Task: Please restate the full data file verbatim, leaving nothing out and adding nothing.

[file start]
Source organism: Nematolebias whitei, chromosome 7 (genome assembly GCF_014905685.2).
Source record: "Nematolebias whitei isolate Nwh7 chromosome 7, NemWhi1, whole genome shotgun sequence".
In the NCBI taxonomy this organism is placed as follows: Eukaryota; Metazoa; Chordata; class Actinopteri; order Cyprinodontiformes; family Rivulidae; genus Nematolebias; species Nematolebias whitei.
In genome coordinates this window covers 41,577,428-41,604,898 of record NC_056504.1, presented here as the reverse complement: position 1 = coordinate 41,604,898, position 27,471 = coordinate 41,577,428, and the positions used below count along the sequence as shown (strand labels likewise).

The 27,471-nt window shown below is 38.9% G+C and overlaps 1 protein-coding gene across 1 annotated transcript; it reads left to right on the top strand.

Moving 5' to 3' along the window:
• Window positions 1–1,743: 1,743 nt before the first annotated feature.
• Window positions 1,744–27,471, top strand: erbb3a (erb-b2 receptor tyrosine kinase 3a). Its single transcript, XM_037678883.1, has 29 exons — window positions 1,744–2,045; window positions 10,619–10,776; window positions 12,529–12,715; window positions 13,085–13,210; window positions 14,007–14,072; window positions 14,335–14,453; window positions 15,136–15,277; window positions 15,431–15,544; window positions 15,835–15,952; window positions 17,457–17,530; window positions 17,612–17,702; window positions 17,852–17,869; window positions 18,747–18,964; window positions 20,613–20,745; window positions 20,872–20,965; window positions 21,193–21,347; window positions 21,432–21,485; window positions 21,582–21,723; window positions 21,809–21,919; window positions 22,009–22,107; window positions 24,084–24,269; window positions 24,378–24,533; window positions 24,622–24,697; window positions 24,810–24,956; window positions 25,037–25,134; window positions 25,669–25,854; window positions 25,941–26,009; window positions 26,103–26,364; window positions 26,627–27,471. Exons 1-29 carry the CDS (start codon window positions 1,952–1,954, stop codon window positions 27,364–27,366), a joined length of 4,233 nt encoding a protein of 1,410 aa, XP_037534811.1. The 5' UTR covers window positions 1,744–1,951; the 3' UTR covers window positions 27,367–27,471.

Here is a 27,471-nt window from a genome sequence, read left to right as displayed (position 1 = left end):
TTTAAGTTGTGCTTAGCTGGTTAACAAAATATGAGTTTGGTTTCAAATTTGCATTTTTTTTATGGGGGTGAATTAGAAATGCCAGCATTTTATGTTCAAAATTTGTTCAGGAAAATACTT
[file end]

Source organism: Nematolebias whitei, chromosome 7 (genome assembly GCF_014905685.2).
Source record: "Nematolebias whitei isolate Nwh7 chromosome 7, NemWhi1, whole genome shotgun sequence".
In the NCBI taxonomy this organism is placed as follows: Eukaryota; Metazoa; Chordata; class Actinopteri; order Cyprinodontiformes; family Rivulidae; genus Nematolebias; species Nematolebias whitei.
In genome coordinates this window covers 41,577,428-41,604,898 of record NC_056504.1, presented here as the reverse complement: position 1 = coordinate 41,604,898, position 27,471 = coordinate 41,577,428, and the positions used below count along the sequence as shown (strand labels likewise).

The 27,471-nt window shown below is 38.9% G+C and overlaps 1 protein-coding gene across 1 annotated transcript; it reads left to right on the top strand.

Moving 5' to 3' along the window:
• Window positions 1–1,743: 1,743 nt before the first annotated feature.
• Window positions 1,744–27,471, top strand: erbb3a (erb-b2 receptor tyrosine kinase 3a). Its single transcript, XM_037678883.1, has 29 exons — window positions 1,744–2,045; window positions 10,619–10,776; window positions 12,529–12,715; window positions 13,085–13,210; window positions 14,007–14,072; window positions 14,335–14,453; window positions 15,136–15,277; window positions 15,431–15,544; window positions 15,835–15,952; window positions 17,457–17,530; window positions 17,612–17,702; window positions 17,852–17,869; window positions 18,747–18,964; window positions 20,613–20,745; window positions 20,872–20,965; window positions 21,193–21,347; window positions 21,432–21,485; window positions 21,582–21,723; window positions 21,809–21,919; window positions 22,009–22,107; window positions 24,084–24,269; window positions 24,378–24,533; window positions 24,622–24,697; window positions 24,810–24,956; window positions 25,037–25,134; window positions 25,669–25,854; window positions 25,941–26,009; window positions 26,103–26,364; window positions 26,627–27,471. Exons 1-29 carry the CDS (start codon window positions 1,952–1,954, stop codon window positions 27,364–27,366), a joined length of 4,233 nt encoding a protein of 1,410 aa, XP_037534811.1. The 5' UTR covers window positions 1,744–1,951; the 3' UTR covers window positions 27,367–27,471.

Here is a 27,471-nt window from a genome sequence, read left to right as displayed (position 1 = left end):
TTTAAGTTGTGCTTAGCTGGTTAACAAAATATGAGTTTGGTTTCAAATTTGCATTTTTTTTATGGGGGTGAATTAGAAATGCCAGCATTTTATGTTCAAAATTTGTTCAGGAAAATACTT